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Cells have evolved specific machineries in a defined cellular environment to boost metabolic activities. The Liu Lab aims to explore the molecular basis underlying the self assembly and functional regulations of biological machineries. Emerging questions to be addressed include:
(1) How does nature develop functional machineries to enhance cellular metabolism?
(2) How do the structures of biological machineries ensure their physiological functions?
(3) How are the structure and function of the machineries regulated in response to the changing environment?

Advanced knowledge of the biological machinery will underpin the synthetic engineering of new biological “devices” to power cellular metabolism, and provide biotechnological solutions to grand challenges such as global food and energy security. Our research is funded by the UK Royal Society, Biotechnology and Biological Sciences Research Council (BBSRC), Leverhulme Trust, China Scholarship Council, Biochemistry Society, Marie Curie Fellowship.


1. Bacterial microcompartments
Bacterial microcompartments (BMCs) are proteinaceous organelles widespread among bacterial phyla. They compartmentalize enzymes within a selectively permeable shell and play important roles in carbon fixation, pathogenesis, and microbial ecology. We focus on the biogenesis and self-assembly of carboxysomes from cyanobacteria and propanediol utilization (Pdu) microcompartments from the pathogenic Salmonella enterica, to provide insight into the structural principles of bacterial protein organelles and inform strategies to engineer functional bacterial microcompartments in heterologous hosts for metabolic improvement.

Our main findings involve:
(1) quantifcation of the absolute protein stoichiometry of carboxysomes and Pdu metabolosomes (Nature Communications 2020, Plant Cell 2019).
(2) characterisation of the roles of auxiliary proteins and environmental factors in mediating carboxysome biogenesis and organisational regulation in bacteria (PNAS 2020, Life 2020, Plant Physiology 2019, Plant Physiology 2016).
(3) visualisation of the self-assembly dynamics and sidedness of building proteins in forming bacterial microcompartment shell facets (Nano Letters 2016), environmental regulations (Nanoscale Research Letters 2019), and the nanomechanical properties of carboxysomes (Nanoscale 2017).
(4) bioengineering a carboxysome-based nanobioreactor to boost hydrogen production (Nature Commun 2020).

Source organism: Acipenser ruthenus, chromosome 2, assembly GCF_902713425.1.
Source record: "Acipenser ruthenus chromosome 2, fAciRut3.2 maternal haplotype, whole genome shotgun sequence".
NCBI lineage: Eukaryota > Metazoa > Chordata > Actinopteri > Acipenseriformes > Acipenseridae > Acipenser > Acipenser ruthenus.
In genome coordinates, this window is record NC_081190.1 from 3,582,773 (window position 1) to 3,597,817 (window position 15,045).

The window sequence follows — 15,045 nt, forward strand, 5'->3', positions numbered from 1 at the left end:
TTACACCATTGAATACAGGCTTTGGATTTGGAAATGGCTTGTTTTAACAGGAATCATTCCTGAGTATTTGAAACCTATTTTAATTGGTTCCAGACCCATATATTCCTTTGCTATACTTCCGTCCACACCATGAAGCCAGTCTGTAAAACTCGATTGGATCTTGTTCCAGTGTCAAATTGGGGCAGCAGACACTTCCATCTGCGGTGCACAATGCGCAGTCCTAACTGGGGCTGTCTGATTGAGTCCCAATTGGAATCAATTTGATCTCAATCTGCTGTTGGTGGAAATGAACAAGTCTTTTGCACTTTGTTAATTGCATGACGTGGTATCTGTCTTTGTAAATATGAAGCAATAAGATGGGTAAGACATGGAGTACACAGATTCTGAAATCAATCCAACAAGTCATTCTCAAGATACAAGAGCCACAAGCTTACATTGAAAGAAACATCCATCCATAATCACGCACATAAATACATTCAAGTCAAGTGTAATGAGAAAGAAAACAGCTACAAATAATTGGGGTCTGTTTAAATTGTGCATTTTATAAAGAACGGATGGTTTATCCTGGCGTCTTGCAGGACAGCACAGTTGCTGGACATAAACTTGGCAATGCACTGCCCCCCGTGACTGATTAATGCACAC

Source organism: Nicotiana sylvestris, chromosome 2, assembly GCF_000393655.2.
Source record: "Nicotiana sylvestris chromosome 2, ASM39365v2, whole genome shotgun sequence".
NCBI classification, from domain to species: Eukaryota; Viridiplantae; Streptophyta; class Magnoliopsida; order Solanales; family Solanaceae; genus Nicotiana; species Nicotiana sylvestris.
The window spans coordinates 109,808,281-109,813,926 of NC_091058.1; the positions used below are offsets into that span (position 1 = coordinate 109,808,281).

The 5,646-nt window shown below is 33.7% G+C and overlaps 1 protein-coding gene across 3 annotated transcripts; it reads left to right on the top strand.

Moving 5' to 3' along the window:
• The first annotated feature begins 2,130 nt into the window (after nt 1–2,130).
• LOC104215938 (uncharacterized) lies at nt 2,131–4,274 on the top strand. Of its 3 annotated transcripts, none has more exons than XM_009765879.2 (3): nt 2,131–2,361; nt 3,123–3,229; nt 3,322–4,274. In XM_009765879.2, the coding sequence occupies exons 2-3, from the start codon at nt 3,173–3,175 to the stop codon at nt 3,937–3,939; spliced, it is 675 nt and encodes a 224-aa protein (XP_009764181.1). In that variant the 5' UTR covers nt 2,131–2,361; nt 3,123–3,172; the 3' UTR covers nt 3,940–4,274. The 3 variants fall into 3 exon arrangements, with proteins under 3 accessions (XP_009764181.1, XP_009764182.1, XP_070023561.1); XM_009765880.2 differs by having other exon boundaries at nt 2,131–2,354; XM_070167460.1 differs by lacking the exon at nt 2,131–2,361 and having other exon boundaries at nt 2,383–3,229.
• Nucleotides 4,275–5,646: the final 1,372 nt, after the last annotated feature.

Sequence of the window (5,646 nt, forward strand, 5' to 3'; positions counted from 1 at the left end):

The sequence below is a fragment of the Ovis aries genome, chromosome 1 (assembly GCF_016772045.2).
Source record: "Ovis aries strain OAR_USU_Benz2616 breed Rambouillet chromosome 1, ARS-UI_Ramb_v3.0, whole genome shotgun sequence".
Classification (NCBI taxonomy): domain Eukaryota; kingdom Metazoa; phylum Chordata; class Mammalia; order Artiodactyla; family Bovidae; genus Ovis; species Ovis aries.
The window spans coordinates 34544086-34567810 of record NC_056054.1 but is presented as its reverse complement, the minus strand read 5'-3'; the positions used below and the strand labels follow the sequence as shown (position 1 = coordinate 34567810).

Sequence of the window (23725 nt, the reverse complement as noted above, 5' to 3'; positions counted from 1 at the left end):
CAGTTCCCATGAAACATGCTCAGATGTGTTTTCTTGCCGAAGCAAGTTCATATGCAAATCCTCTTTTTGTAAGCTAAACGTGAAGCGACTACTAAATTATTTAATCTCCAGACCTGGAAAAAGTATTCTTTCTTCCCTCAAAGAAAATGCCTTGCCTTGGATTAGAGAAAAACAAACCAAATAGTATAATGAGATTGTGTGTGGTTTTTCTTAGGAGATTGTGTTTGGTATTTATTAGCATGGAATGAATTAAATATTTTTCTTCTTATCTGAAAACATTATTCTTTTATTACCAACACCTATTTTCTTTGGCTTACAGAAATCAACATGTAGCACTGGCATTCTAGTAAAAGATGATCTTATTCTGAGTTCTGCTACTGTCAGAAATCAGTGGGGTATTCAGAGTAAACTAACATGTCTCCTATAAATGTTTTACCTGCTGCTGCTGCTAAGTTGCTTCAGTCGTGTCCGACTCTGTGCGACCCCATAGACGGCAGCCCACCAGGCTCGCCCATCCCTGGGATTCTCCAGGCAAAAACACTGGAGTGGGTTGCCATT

(5) bioengineering of cyanobacterial carboxysomes into the heterologous organism E. coli (Frontiers Plant Sci 2018).
(6) understanding the carboxysome shell permeability using computational simulations (Scientific Reports 2020).
(7) structural & functional studies on cyanobacterial bicarbonate membrane transporter BicA (Nature Plants 2019).


2. Photosynthetic machinery and membranes
"Without photosynthesis, no complex ecosystems and higher life forms including man would exist." The thylakoid membrane is the site for photosynthetic reactions and responses in cyanobacteria, algae and higher plants [BBA 2016]. We performed direct visualization of the native organization, mobility, and biosynthesis of photosynthetic complexes in photosynthetic membranes from cyanobacteria, purple photosynthetic bacteria and algae. Knowledge and technology obtained from studies on photosynthetic membranes could be extended in general to other biological membranes, such as plant chloroplast and mitochondrial membranes (Annual Review Microbiology 2020, BBA-Bioenergetics 2016, Trends Plant Sci 2013).

Our main findings involve:
(1) deciphering the long-range organisation, local supercomplex organisation, dynamics of photosynthetic complexes in native thylakoid membranes (Nature Plants 2020, Molecular Plant 2017, JBC 2009, PLoS ONE 2009) and mRNA localistion (Nature Plants 2020), using state-of-the-art microscopic techniques including atomic force microscopy, electron microscopy and fluorescence microscopy.
(2) inter- and intra-molecular forces that mediate protein interactions and assembly in photosynthetic machinary (BBA-Bioenergetics 2020, PNAS 2011)
(3) biogenesis and formation of chromatophores from purple photosynthetic bacteria (BBA-Bioenergetics 2014)
(4) in vivo distribution and dynamics of key respiratory electron donors, type-I NAD(P)H dehydrogenase (NDH-1) and succinate dehydrogenase (SDH) in cyanobacteria (PNAS 2012).